Constitutional ties to the British royal family remained strong in the 2000s. The monarch is New Zealand’s head of state, a leader shared with 15 other nations around the world.
The governor-general is the monarch’s representative in New Zealand, although the reverence felt for the monarch was not transferred to the governor-general. A number of the monarch’s formal duties have been delegated to the governor-general. Some of these are to do with the political process, including:
In theory, the king or queen (the ‘sovereign’) has the right to be consulted, to encourage and to warn. In practice this has not been done by either the monarch or the governor-general on his or her behalf. Although the governor-general is appointed by the reigning king or queen, the prime minister tells the monarch whom to choose.
For the most part, New Zealand’s link with Britain has been through government rather than royalty as such. When James Cook claimed New Zealand for Great Britain in 1769, he did it in the name of George III. But his instructions came from the British Admiralty (which had authorised him to annex anything that looked useful). This was the pattern from then on: things were done in the sovereign’s name, but managed and usually led by administrators.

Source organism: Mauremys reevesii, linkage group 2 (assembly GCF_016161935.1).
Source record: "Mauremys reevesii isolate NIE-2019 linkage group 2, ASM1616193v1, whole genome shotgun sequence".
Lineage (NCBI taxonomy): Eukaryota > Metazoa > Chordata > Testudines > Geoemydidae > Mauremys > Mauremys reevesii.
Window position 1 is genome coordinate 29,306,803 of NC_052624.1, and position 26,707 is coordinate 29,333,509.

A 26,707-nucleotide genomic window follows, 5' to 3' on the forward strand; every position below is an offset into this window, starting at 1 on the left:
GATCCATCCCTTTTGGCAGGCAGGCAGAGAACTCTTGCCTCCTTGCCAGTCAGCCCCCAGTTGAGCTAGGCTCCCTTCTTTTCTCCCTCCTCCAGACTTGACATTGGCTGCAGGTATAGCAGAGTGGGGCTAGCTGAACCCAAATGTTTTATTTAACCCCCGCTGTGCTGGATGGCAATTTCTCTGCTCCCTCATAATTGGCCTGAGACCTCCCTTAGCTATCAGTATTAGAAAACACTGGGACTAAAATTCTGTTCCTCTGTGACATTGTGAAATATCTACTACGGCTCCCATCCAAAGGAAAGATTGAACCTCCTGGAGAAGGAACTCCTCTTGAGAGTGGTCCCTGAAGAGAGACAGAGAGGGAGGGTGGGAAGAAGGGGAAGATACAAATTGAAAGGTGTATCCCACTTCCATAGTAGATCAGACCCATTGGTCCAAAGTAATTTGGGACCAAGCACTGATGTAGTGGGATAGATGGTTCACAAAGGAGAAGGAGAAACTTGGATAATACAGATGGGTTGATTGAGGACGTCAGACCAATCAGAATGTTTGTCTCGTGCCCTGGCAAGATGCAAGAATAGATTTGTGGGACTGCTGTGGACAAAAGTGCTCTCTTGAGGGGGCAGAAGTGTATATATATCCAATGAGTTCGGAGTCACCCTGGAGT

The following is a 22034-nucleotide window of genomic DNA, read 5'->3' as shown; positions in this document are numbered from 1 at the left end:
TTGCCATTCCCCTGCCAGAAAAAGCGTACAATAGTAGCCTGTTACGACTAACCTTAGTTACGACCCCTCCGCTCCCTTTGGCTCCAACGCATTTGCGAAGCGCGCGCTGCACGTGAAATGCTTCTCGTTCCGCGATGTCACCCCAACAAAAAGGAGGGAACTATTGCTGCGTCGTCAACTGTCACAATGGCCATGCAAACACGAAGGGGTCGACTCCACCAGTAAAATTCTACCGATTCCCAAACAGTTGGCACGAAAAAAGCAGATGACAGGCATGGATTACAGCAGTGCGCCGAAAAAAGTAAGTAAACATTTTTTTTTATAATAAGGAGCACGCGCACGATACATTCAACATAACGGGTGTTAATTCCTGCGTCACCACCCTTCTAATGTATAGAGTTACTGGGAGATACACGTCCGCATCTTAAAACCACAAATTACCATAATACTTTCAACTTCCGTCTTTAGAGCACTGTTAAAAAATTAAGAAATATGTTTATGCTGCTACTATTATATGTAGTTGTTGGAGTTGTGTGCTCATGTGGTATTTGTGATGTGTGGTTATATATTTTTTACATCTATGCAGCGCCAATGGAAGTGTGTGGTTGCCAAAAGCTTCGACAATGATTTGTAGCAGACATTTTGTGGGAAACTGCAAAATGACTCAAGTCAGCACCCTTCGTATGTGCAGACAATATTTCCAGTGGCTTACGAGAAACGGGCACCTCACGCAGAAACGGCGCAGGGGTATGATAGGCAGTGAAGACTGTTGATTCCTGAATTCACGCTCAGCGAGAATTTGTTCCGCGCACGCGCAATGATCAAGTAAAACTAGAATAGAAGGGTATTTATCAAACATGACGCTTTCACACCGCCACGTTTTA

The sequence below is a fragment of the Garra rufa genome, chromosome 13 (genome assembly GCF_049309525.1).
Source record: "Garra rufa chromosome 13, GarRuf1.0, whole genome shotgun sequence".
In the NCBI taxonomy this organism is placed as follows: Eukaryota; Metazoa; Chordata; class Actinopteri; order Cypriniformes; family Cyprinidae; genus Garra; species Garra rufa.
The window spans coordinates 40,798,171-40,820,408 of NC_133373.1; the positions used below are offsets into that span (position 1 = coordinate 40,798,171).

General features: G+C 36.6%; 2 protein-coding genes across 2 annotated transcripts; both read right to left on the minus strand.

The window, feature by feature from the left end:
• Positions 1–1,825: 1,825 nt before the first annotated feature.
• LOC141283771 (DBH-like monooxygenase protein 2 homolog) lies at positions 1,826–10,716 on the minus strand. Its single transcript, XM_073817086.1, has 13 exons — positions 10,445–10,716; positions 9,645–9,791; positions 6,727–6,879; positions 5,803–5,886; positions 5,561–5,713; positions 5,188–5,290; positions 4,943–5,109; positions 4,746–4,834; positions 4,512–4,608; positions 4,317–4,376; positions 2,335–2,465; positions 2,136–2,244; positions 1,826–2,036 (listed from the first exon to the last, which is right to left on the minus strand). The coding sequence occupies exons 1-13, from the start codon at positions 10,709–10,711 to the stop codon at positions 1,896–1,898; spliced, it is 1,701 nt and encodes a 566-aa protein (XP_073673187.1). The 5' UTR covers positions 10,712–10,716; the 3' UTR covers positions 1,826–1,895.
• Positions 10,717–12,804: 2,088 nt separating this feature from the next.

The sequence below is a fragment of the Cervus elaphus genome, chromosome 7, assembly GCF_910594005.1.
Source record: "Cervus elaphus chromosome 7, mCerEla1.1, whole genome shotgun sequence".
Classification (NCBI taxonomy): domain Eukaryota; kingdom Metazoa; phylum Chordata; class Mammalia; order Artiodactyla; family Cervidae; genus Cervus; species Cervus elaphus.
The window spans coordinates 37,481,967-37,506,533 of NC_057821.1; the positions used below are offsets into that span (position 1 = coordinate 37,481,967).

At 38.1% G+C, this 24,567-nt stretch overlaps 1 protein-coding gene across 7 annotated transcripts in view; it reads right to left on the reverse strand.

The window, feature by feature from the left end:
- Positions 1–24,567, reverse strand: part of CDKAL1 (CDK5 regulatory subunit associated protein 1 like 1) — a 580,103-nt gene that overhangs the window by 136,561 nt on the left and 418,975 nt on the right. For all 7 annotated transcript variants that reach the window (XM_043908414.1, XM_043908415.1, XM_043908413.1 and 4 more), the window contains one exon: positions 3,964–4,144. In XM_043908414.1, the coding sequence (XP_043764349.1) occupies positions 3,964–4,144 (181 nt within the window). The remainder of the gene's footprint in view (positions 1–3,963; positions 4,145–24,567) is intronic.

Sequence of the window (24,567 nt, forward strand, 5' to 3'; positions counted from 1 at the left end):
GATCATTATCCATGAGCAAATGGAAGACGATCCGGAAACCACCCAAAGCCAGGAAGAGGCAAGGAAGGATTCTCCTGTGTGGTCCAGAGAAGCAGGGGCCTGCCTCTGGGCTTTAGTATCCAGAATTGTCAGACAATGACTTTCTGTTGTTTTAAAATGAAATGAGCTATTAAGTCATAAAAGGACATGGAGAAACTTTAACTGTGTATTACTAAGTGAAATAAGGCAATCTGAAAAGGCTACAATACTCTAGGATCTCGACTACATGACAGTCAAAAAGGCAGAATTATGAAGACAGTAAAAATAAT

Members of the royal family have visited New Zealand many times. They have been welcomed by local dignitaries to towns and cities dotted with familiar names and adorned with statues of family members. They laid foundation stones, cut ribbons and attended military reviews, civic receptions, balls, garden parties and formal lunches. They saw agricultural shows rather than grand cultural events: New Zealand was presented as a rich and fertile land, Britain’s farm.
The first royal tourist, Prince Alfred, second son of Victoria and Albert, came in 1867. He saw the main cities and Nelson, and went pig hunting and picnicking. He had a good time, briefly returning the following year, and again the year after that.
Visits by royalty were tightly managed by officials of the royal household and by the New Zealand government, which paid for royal tours, including travel, accommodation and living costs.
Tours were arranged at the end of the South African War and both world wars, for example the visit of the Duke and Duchess of Cornwall and York – later George V and Queen Mary – in 1901, following the end of the South African War. A number of visits occurred when Commonwealth games were held in New Zealand. Anniversaries of important events – such as Captain James Cook’s arrival in New Zealand, the battle at Gallipoli in the First World War and the signing of the Treaty of Waitangi – also prompted visits.
Royal visitors shook thousands of hands. During a 1920 tour, Edward, Prince of Wales, shook more than 3,000 hands at a single civic reception in Auckland. By the time he left New Zealand, the prince was estimated to have shaken over 20,000 hands. Sixty-three years later, Diana, Princess of Wales, had a similar experience. At the end of the day, her hands were left red and sore after many enthusiastic greetings during walkabouts.